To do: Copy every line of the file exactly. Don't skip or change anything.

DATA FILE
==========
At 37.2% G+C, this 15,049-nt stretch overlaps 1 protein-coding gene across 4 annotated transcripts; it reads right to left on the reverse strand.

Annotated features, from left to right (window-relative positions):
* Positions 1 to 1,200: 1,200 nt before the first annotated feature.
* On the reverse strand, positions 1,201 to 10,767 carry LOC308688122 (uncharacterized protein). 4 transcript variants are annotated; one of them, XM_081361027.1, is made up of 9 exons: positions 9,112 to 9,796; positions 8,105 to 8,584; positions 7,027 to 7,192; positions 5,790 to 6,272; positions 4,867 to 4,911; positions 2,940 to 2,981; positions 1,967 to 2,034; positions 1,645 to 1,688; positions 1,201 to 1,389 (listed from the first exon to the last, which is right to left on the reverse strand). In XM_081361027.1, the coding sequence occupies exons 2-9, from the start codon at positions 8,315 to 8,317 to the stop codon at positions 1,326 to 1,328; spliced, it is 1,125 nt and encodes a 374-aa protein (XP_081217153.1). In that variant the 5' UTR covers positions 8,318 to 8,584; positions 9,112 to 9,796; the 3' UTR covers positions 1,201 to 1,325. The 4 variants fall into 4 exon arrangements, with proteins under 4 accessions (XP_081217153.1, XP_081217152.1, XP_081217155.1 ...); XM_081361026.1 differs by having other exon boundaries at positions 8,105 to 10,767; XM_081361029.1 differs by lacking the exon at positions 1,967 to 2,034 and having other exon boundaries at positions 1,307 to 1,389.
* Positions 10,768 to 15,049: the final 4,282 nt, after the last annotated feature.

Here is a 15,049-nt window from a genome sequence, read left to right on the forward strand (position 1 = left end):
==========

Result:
At 37.2% G+C, this 15,049-nt stretch overlaps 1 protein-coding gene across 4 annotated transcripts; it reads right to left on the reverse strand.

Annotated features, from left to right (window-relative positions):
* Positions 1 to 1,200: 1,200 nt before the first annotated feature.
* On the reverse strand, positions 1,201 to 10,767 carry LOC308688122 (uncharacterized protein). 4 transcript variants are annotated; one of them, XM_081361027.1, is made up of 9 exons: positions 9,112 to 9,796; positions 8,105 to 8,584; positions 7,027 to 7,192; positions 5,790 to 6,272; positions 4,867 to 4,911; positions 2,940 to 2,981; positions 1,967 to 2,034; positions 1,645 to 1,688; positions 1,201 to 1,389 (listed from the first exon to the last, which is right to left on the reverse strand). In XM_081361027.1, the coding sequence occupies exons 2-9, from the start codon at positions 8,315 to 8,317 to the stop codon at positions 1,326 to 1,328; spliced, it is 1,125 nt and encodes a 374-aa protein (XP_081217153.1). In that variant the 5' UTR covers positions 8,318 to 8,584; positions 9,112 to 9,796; the 3' UTR covers positions 1,201 to 1,325. The 4 variants fall into 4 exon arrangements, with proteins under 4 accessions (XP_081217153.1, XP_081217152.1, XP_081217155.1 ...); XM_081361026.1 differs by having other exon boundaries at positions 8,105 to 10,767; XM_081361029.1 differs by lacking the exon at positions 1,967 to 2,034 and having other exon boundaries at positions 1,307 to 1,389.
* Positions 10,768 to 15,049: the final 4,282 nt, after the last annotated feature.

Here is a 15,049-nt window from a genome sequence, read left to right on the forward strand (position 1 = left end):